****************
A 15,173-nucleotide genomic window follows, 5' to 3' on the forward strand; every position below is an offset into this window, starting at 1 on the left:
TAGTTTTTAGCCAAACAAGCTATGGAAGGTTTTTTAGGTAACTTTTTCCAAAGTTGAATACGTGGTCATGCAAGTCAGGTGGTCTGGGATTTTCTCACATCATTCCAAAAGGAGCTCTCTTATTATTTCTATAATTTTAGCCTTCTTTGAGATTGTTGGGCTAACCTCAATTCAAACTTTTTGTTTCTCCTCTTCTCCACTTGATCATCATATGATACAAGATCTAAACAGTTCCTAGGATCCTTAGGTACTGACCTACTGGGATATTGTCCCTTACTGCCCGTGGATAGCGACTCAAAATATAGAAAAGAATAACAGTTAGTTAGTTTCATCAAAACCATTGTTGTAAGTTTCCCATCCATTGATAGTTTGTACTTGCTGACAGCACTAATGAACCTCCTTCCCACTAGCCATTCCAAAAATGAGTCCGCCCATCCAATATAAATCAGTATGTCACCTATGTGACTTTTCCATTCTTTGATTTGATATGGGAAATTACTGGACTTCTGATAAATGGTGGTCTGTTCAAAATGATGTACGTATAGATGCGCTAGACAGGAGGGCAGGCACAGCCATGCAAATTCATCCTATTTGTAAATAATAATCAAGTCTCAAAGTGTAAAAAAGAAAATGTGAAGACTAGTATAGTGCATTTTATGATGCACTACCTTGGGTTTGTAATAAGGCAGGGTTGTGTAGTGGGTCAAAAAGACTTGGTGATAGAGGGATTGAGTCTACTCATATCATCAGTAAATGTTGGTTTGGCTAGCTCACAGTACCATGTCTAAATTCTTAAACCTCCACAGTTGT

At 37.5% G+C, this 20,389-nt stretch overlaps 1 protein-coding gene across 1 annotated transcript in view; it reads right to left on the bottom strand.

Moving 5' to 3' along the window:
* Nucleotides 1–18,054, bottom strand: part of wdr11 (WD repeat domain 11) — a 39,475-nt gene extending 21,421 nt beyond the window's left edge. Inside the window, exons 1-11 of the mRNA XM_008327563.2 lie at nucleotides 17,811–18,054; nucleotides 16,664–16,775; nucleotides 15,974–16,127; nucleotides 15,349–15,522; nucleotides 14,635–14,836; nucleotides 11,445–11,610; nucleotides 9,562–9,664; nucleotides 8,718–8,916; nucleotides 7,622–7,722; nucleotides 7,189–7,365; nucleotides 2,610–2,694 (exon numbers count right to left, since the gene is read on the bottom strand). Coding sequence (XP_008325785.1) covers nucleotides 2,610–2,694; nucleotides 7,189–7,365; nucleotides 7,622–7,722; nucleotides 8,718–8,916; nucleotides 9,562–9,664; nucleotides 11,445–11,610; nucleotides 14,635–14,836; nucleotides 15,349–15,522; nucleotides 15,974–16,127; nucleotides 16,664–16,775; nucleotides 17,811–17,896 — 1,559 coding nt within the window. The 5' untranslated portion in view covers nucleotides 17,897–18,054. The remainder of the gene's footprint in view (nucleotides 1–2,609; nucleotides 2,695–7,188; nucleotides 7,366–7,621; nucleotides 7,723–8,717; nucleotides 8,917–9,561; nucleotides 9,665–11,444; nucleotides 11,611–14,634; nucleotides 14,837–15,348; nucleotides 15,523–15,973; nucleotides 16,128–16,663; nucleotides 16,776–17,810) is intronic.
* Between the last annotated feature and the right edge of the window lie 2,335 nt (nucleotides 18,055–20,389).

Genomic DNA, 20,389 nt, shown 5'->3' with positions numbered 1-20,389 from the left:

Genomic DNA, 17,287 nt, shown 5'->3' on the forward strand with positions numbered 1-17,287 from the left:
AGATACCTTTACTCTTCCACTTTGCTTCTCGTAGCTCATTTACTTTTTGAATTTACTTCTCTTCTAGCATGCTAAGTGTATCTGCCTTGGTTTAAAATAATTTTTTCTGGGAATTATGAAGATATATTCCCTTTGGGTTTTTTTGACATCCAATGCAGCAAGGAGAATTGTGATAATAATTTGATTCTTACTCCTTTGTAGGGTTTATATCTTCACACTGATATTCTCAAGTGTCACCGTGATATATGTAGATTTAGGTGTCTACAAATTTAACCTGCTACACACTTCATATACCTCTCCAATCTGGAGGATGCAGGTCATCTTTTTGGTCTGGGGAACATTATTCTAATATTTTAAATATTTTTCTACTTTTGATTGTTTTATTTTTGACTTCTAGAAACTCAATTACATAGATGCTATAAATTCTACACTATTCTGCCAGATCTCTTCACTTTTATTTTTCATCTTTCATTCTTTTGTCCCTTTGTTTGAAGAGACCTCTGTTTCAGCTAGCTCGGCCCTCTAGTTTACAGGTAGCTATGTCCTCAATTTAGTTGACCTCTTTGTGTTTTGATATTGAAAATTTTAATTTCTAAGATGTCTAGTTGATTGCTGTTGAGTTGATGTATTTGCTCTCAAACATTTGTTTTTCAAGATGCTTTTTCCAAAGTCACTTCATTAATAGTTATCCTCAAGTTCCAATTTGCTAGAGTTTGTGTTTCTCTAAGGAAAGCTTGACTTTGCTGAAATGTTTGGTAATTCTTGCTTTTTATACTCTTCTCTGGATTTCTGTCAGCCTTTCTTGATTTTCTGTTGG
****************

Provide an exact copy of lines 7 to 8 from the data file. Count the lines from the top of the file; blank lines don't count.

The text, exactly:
Genomic DNA, 20,389 nt, shown 5'->3' with positions numbered 1-20,389 from the left:

Genomic DNA, 17,287 nt, shown 5'->3' on the forward strand with positions numbered 1-17,287 from the left: